THE DEATH of Officer Michael J. Cowdery in a shootout must redouble the whole Baltimore community's efforts to stamp out violence.
Anything less would besmirch the memory of the 31-year-old officer who made the ultimate sacrifice on the vicious streets of East Baltimore.
It was because of the efforts of men and women like Officer Cowdery that Baltimore's shocking homicide rate last year fell below 300 for the first time since 1990. More recently, though, the trend has again turned upward. More slayings have occurred so far this year than at the same time a year ago.
Three plainclothes officers from an Eastern District anti-violence unit were trying to prevent further bloodshed Monday night when they drew the fire of a gunslinger. Officer Cowdery was mortally struck; another officer was grazed in his leg; the suspected gunman was seriously wounded.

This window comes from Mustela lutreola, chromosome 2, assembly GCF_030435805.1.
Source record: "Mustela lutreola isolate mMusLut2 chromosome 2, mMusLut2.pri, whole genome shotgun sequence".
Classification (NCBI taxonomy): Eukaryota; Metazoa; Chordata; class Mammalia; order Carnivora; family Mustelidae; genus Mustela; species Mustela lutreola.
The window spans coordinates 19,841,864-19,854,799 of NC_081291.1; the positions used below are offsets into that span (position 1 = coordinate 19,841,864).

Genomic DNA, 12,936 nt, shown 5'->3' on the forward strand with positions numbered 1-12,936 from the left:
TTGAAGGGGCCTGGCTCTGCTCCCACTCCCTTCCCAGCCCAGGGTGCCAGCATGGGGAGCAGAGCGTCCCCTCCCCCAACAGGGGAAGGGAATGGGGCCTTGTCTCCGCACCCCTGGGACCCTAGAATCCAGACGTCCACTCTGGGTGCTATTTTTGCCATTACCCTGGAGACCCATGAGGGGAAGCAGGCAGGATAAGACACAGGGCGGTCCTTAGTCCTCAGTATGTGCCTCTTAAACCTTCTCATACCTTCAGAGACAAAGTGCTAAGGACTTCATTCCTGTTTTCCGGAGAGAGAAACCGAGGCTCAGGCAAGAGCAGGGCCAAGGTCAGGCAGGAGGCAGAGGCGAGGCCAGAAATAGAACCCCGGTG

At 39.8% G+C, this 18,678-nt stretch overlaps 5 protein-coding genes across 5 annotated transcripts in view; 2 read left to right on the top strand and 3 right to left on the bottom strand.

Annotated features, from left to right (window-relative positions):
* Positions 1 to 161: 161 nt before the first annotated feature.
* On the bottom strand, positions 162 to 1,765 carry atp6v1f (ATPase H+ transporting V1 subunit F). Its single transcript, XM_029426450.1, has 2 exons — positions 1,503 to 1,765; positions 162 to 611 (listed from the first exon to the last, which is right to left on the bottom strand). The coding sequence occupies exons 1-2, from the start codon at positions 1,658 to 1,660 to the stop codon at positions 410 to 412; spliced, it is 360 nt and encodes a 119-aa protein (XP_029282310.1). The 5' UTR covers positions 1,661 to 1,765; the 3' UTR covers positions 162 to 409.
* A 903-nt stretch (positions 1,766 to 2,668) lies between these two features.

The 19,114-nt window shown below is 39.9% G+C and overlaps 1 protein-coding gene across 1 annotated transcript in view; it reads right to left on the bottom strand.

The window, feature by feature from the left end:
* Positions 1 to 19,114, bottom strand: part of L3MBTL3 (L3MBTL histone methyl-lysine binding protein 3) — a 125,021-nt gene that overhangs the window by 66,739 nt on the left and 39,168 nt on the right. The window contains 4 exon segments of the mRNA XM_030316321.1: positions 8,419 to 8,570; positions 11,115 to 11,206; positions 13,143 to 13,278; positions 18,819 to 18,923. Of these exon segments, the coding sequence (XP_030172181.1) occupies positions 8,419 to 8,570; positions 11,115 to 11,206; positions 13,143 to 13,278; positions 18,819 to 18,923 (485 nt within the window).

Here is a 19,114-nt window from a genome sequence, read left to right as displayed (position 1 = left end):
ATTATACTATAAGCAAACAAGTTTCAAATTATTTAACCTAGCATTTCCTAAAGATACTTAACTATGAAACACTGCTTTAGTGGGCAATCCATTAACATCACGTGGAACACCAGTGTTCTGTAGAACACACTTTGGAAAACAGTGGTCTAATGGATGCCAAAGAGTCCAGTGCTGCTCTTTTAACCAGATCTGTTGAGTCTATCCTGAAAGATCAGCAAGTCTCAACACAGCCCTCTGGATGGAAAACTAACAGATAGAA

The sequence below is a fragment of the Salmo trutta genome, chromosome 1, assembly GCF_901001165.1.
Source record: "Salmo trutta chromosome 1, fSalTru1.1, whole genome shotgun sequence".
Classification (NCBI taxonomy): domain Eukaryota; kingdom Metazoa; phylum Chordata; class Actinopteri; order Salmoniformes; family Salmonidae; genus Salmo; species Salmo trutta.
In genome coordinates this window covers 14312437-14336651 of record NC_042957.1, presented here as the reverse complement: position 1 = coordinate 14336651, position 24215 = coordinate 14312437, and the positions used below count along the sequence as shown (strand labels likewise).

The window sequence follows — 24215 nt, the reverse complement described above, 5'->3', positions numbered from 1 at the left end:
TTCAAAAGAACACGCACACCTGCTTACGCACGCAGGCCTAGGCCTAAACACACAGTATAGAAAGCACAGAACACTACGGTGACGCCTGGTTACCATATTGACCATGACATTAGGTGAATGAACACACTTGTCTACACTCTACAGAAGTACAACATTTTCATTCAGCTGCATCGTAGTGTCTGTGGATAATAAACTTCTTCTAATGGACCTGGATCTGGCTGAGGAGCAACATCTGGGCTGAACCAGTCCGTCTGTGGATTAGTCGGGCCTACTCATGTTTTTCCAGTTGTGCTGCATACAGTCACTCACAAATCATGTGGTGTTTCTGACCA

In taking their pledge, all public safety officers know the odds of something happening to them in the line of duty. Yet these men and women are willing to serve their community in jobs that are exhausting, generally poorly paid and underappreciated. This is selfless dedication of the highest order. Without it, our city would not survive as an orderly society.
Over the past decade, Baltimore has earned a terrible reputation as one of the nation's most lethal cities. Indeed, Officer Cowdery's father, a career Philadelphia police officer, tried to talk his son out of joining the force here.
The younger man, though, thought he could manage the risks. For four-and-a-half years he was right.
Maryland flags are flying at half-staff to honor the heroism of Officer Cowdery, the 104th city officer to die in the line of duty since 1870. But that well-deserved homage is not enough.
His death will be meaningless unless it galvanizes all Baltimoreans to an uncompromising crusade against gun violence and other forms of criminality.